Speechless Brothers by Andy Tillman
Book review by Linda Hayes
Prescott Valley, AZ
When I realized that the RMLA library had a copy of Speechless Brothers I decided it was time to read it. It was the very first book on llamas published in North America (1981). At the time, author Andy Tillman was a young whippersnapper who first started raising and packing with llamas in 1975. He has since gone on to be one of the foremost experts on alpaca fleece, noted lama breeder and international authority on llamas and alpacas.
The book covers the history and care of llamas and I was impressed by how much hasn't changed. His advice on training is still solid and the information on vet care, feed, etc. is still useful today. What did make it a fun read was some of the terminology and ideas that have since gone by the wayside. For example, he called male llamas "bulls", which is not the best description of the gentle male llamas we are familiar with today.
Back when the book was written there were very few veterinarians who worked with llamas and there was only a handful of alpacas in the country. Tillman's book was designed to help the newbie raise llamas with confidence. His health advice came from 6 plus years of concentration on llamas, travel to Peru and mentorship by the likes of Dr. William F. Franklin of Iowa State and Dr. Julio Sumar of La Raya High Altitude Research Center in Peru.
I found it interesting to learn where the llama industry was back then. By reading the book I found that the Registry did not exist and that blood testing for DNA was in the future. While his comment that there were no known twin births may have been true in the eighties, since then numerous twins have been documented.
When the book was written, he did not know that alpacas descended from the vicuna and llamas from the guanaco so his chapter on Taxonomy is a bit dated. His description and terminology of wool types was interesting and worth the read.
He makes an interesting observation that I have not seen elsewhere: "If they were born in the fall they will shed in the fall. So don't be upset if your speechless brother begins to shed just as the weather is turning cold, probably means he was born an even number of years ago! As far as I can tell, the llama is the only animal that does this." By this, I believe Mr. Tillman means that they were born 12 months from when they shed for the first time and they will shed on the same month each year after that.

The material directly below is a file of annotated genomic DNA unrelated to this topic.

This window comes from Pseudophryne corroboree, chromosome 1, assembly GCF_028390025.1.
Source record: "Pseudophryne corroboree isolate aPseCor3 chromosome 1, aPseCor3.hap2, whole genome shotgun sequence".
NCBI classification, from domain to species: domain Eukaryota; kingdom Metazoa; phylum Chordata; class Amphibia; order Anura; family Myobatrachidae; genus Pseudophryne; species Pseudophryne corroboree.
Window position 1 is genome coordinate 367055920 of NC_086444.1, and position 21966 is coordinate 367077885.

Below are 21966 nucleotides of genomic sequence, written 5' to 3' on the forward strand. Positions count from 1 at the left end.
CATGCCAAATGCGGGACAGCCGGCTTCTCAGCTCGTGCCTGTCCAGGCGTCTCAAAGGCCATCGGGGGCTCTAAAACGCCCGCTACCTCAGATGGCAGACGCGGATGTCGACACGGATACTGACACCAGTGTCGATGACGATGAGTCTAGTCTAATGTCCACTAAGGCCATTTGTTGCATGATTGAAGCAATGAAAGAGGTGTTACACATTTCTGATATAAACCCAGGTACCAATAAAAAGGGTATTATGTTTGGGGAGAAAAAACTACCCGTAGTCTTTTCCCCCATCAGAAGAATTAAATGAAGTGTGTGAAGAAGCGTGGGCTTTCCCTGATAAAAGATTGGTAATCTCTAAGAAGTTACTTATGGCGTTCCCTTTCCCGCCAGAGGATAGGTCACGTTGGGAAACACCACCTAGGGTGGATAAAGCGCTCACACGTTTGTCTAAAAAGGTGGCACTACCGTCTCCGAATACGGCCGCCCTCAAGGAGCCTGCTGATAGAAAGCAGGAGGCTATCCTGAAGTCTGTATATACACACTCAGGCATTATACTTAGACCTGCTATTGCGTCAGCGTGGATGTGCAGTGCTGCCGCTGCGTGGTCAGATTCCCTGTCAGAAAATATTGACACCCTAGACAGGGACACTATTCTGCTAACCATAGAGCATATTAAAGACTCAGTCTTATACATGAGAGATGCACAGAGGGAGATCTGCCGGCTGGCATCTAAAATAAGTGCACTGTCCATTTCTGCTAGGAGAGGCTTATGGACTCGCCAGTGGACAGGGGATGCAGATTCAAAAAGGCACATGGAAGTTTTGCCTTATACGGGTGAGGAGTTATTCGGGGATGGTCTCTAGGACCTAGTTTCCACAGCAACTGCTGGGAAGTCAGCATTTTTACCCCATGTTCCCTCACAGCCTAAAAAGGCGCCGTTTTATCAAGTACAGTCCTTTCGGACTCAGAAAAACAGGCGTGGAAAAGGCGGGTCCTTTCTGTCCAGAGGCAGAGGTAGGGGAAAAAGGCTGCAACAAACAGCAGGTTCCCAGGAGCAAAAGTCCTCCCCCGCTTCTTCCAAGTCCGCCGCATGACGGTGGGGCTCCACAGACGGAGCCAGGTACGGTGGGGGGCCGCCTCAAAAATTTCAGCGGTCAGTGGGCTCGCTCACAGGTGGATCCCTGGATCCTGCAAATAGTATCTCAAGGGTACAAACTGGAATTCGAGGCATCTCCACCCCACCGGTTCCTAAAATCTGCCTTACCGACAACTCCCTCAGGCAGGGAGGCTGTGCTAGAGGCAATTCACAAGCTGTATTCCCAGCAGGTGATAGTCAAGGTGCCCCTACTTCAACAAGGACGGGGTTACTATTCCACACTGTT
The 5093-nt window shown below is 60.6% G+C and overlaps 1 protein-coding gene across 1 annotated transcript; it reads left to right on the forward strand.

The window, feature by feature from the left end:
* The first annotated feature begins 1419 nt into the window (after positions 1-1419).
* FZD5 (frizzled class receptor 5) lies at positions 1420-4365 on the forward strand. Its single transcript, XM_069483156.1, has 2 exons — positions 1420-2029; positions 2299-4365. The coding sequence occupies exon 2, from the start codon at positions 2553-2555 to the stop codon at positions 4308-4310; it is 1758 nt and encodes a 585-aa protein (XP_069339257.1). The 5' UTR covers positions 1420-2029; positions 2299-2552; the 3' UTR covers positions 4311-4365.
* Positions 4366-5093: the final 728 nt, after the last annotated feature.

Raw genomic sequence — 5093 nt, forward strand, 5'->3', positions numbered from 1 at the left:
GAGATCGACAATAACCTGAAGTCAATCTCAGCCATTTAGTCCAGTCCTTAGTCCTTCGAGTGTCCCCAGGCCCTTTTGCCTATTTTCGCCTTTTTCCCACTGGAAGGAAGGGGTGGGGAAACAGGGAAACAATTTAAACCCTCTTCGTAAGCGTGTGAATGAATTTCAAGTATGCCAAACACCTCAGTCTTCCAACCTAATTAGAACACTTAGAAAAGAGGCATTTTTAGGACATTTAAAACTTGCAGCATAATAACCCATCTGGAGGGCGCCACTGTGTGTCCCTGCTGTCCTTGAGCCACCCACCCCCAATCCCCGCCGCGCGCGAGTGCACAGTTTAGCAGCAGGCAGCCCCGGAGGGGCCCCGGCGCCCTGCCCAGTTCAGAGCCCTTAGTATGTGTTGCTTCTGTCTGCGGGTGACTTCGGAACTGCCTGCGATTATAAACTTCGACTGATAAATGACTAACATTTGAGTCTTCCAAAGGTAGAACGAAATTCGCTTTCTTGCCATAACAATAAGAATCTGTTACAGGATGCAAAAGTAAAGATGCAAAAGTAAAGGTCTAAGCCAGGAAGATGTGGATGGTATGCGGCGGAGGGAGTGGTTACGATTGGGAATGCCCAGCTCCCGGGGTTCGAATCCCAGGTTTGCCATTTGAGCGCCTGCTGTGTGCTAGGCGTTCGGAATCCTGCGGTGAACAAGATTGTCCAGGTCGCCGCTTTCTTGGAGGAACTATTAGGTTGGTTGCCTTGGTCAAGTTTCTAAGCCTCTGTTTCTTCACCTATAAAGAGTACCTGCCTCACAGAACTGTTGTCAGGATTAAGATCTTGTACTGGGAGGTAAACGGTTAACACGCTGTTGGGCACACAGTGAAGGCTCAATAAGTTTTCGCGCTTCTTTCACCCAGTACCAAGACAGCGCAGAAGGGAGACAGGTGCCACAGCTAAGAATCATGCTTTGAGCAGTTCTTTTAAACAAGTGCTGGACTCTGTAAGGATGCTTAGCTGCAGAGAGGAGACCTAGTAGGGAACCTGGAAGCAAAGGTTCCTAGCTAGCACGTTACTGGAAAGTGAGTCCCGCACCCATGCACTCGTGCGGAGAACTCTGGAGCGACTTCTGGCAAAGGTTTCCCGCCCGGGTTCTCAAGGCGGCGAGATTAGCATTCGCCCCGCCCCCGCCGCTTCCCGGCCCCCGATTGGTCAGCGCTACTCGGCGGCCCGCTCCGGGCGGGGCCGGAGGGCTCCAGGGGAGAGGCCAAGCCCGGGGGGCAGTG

Tillman is the first to use the word "orgle." He apologizes for "not coming up with a less juvenile name...but 'orgle' is what it sounds like." He also said it "sounds like an outboard motor idling in the water".
His training points are practical and I did find his chapter on "Dominance Training" to be intriguing. He recommends teaching llamas to kush as soon as they are halter broken. Most owners have found that llamas use this as a way of saying "no". Current training techniques discourages this behavior.
I found the chapters on packing to be very useful for potential packers to study today. In fact, I would recommend the book to anyone who has llamas. Nearly everything in the book is either interesting to learn or useful to use. It is well written and full of pictures demonstrating his points. For being as old as it is, the book is still worth the read for both for the entertainment value and also for the wealth of useful information. You can buy it on E Bay or borrow it from the RMLA library.